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Durable Goods, Borrowing Constraints And Consumption Insurance

In this paper we study the transmission of income shocks into nondurable consumption in the presence of durable goods. We use a standard a life-cycle model with two goods to characterize the interaction of durability of goods, durability of shocks, and borrowing constraints as determinants of shock transmission. We show that borrowing constraints lead to a substitution between durable and non-durable goods upon arrival of an unexpected income change. This substitution biases the conventional measures of insurance based on the response of non-durable consumption to income changes. The sign of this bias depends critically on the persistence of the shock. We show that households have less insurance against transitory shocks and more insurance against permanent shocks than commonly measured. We calibrate the model economy to the US in order to measure the size of this bias.

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Paper provided by CEMFI in its series Working Papers with number wp2012_1206.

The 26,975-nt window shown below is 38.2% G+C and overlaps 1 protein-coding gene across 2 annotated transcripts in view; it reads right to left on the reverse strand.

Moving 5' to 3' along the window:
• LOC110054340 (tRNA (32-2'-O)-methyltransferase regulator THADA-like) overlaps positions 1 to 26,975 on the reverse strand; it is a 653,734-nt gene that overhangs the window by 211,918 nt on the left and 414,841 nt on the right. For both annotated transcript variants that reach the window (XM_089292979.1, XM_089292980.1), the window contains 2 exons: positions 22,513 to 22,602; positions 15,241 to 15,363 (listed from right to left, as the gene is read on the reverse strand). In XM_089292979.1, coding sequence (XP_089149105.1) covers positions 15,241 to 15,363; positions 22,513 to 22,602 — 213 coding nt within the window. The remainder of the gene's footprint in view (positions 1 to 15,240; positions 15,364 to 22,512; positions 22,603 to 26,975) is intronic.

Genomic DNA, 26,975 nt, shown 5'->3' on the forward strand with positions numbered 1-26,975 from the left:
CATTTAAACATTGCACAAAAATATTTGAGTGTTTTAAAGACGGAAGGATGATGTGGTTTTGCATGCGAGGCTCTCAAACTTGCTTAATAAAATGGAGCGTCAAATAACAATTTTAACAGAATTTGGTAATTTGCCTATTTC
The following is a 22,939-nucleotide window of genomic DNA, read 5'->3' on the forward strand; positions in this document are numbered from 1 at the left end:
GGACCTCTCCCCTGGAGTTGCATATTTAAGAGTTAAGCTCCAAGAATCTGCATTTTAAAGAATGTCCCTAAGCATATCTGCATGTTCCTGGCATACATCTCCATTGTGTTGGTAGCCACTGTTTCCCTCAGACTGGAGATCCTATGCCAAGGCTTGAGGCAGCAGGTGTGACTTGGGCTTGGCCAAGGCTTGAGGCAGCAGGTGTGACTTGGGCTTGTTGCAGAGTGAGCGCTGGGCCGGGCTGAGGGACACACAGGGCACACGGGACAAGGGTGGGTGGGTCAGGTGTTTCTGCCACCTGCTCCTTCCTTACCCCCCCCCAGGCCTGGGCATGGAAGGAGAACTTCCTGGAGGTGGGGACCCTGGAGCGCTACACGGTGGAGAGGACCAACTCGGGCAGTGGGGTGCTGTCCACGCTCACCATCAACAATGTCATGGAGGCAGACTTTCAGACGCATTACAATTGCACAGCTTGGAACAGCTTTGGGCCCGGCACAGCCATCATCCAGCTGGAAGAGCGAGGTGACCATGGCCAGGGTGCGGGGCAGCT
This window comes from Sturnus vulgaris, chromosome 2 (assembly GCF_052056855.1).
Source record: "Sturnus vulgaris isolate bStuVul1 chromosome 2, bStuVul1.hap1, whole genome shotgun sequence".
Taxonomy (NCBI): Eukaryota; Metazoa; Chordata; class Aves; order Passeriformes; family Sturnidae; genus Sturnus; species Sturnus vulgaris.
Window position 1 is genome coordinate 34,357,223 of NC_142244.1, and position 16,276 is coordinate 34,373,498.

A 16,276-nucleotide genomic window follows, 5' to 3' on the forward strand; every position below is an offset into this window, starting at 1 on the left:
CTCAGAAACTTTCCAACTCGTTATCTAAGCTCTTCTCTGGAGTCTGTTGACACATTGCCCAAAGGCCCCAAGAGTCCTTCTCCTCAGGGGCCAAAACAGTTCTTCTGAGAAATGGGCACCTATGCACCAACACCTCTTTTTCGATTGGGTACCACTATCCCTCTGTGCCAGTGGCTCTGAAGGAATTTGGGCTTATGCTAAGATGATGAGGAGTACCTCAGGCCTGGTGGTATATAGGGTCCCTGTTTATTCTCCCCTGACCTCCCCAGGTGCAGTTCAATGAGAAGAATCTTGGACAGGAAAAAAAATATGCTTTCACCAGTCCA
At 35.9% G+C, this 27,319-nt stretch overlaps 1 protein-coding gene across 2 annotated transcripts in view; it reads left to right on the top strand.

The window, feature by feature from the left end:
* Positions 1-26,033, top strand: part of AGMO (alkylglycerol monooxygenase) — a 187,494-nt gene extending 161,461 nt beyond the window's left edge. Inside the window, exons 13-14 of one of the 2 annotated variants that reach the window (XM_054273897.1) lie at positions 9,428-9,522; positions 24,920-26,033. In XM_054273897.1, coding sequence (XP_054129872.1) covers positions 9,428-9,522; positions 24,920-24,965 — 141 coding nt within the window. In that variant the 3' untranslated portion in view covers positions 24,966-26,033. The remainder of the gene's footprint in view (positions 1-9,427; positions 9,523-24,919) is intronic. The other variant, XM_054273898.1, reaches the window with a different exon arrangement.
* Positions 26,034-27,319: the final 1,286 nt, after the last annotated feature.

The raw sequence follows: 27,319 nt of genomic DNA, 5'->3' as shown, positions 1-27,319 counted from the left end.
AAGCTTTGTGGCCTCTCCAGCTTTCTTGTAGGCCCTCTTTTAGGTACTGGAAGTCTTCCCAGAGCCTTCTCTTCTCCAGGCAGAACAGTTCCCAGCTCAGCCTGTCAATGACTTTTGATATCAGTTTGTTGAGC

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Date of creation: May 2012
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Handle: RePEc:cmf:wpaper:wp2012_1206
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  1. Martin Browning & Thomas F. Crossley, 2004. "Shocks, stocks and socks: smoothing consumption over a temporary income loss," CAM Working Papers 2004-05, University of Copenhagen. Department of Economics. Centre for Applied Microeconometrics.
  2. Greg Kaplan, 2010. "Moving back home: insurance against labor market risk," Staff Report 449, Federal Reserve Bank of Minneapolis.
  3. Jonathan Heathcote & Fabrizio Perri & Giovanni L. Violante, 2009. "Unequal We Stand: An Empirical Analysis of Economic Inequality in the United States, 1967-2006," NBER Working Papers 15483, National Bureau of Economic Research, Inc.
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